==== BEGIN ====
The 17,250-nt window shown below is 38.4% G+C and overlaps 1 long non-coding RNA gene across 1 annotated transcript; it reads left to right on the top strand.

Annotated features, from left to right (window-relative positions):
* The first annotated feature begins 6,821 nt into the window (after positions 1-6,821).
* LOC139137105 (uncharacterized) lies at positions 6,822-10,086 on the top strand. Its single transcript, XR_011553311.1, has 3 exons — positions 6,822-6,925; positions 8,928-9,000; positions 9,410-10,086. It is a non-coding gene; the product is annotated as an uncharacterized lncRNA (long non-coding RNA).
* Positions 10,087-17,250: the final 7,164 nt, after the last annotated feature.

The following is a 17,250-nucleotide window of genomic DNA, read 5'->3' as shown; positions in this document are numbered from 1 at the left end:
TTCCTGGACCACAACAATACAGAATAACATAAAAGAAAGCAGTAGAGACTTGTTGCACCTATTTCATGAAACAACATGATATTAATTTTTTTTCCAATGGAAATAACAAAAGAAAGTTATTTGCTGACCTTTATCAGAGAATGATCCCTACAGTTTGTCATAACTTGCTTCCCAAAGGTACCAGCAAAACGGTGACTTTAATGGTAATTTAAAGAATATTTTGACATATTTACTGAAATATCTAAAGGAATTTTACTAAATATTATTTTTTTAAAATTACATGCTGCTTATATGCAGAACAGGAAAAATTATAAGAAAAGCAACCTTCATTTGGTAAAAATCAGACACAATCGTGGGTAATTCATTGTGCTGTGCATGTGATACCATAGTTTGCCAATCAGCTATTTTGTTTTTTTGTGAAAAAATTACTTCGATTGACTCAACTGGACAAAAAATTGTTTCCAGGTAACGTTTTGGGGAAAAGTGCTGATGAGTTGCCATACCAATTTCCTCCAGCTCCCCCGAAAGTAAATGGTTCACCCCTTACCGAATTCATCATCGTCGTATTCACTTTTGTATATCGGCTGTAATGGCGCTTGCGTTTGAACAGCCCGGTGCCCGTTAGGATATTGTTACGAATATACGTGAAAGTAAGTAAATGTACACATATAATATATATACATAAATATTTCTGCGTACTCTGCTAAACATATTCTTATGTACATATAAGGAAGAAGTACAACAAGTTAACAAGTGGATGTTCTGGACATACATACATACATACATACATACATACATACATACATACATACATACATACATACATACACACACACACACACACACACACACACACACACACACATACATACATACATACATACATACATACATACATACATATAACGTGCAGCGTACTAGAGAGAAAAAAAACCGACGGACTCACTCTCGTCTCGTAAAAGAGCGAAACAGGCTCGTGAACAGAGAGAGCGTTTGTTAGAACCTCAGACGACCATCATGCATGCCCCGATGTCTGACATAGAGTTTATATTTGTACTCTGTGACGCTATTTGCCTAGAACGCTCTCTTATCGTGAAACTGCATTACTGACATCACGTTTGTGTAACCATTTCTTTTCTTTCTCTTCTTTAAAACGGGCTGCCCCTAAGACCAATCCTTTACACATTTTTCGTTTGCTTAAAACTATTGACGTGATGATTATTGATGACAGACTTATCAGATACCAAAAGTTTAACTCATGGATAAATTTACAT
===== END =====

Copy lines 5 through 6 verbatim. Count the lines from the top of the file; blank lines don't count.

* Positions 10,087-17,250: the final 7,164 nt, after the last annotated feature.

The following is a 17,250-nucleotide window of genomic DNA, read 5'->3' as shown; positions in this document are numbered from 1 at the left end: